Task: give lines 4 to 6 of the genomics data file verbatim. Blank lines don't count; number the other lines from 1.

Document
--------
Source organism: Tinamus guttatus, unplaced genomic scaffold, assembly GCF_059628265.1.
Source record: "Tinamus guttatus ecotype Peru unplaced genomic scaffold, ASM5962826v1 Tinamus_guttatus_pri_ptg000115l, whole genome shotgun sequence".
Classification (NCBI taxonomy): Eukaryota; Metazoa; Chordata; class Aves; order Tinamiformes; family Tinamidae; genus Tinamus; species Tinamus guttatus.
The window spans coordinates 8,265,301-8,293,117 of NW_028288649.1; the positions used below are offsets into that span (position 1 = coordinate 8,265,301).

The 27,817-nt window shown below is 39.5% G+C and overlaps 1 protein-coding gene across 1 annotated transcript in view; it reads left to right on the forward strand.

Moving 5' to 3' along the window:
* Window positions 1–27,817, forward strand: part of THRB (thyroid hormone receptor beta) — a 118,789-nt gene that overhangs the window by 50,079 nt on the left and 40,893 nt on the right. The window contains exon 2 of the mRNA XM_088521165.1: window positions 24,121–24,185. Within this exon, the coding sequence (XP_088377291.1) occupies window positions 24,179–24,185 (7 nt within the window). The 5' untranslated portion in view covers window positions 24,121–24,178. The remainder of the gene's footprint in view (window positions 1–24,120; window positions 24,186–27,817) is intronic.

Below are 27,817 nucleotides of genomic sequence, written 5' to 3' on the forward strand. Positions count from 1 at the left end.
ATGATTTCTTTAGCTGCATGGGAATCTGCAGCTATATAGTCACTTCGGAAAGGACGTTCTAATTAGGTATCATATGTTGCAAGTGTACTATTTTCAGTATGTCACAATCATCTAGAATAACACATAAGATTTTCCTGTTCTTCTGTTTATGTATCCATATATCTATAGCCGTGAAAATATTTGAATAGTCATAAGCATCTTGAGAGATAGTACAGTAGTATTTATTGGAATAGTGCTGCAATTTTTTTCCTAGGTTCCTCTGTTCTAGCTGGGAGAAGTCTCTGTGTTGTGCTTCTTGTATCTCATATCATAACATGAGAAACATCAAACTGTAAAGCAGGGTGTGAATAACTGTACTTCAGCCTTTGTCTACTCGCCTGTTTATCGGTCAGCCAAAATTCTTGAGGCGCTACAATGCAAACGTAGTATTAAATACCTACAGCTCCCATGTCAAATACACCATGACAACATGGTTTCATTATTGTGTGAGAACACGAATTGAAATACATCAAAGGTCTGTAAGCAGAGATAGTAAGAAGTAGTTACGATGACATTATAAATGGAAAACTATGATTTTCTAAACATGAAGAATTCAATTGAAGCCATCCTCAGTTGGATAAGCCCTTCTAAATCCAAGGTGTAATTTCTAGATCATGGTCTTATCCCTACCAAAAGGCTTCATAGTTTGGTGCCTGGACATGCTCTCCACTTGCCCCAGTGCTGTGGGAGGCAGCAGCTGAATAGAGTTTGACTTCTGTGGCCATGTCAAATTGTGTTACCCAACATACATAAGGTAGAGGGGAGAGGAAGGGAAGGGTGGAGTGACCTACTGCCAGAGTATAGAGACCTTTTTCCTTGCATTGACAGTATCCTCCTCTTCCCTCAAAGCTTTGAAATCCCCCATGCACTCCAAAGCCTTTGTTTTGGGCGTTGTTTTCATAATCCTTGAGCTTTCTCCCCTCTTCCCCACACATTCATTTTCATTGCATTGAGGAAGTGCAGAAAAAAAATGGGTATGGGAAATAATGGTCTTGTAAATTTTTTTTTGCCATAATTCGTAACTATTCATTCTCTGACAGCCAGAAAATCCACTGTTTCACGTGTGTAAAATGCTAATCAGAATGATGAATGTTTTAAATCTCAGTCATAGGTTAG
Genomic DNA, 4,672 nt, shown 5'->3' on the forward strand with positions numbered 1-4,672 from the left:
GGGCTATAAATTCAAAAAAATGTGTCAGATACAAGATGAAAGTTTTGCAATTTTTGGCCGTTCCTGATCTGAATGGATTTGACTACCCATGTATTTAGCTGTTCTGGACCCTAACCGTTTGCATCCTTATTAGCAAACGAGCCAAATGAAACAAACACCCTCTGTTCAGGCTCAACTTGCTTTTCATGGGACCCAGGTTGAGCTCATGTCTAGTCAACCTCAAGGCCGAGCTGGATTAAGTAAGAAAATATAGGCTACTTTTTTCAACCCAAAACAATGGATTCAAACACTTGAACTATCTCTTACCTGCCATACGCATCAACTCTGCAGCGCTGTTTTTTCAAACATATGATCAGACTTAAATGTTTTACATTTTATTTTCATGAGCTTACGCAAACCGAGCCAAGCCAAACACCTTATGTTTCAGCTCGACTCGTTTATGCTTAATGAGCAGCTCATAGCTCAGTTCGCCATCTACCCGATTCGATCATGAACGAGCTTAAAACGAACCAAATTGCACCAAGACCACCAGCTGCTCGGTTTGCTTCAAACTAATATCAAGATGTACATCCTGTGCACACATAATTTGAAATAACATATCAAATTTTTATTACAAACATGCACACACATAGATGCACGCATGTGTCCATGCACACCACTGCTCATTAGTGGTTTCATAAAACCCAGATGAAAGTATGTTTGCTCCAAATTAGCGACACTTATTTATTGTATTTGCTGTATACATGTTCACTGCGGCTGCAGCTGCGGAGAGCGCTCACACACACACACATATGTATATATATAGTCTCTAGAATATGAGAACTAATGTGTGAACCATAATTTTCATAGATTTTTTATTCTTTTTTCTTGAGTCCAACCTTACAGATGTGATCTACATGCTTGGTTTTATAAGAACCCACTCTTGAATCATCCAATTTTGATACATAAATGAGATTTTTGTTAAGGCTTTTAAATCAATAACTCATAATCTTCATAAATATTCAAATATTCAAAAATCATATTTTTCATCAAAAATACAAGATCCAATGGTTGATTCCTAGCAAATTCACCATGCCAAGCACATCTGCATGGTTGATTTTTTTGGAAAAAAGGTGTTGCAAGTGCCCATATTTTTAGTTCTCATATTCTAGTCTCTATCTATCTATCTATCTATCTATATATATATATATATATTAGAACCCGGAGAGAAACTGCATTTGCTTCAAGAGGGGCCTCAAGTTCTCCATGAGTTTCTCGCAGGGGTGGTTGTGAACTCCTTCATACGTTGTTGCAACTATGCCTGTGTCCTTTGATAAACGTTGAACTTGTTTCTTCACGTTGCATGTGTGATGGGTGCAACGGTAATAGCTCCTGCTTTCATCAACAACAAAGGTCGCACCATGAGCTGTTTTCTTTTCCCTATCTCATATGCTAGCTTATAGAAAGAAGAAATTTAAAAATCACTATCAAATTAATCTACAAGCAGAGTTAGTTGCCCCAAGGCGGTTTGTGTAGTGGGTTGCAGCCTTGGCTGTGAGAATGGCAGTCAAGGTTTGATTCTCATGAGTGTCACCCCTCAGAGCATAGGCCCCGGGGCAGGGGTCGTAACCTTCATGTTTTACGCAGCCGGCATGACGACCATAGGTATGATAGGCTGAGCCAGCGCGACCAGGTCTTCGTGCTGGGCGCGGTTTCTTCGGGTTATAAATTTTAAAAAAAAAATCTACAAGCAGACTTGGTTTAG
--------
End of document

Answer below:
The window spans coordinates 8,265,301-8,293,117 of NW_028288649.1; the positions used below are offsets into that span (position 1 = coordinate 8,265,301).

The 27,817-nt window shown below is 39.5% G+C and overlaps 1 protein-coding gene across 1 annotated transcript in view; it reads left to right on the forward strand.

Moving 5' to 3' along the window: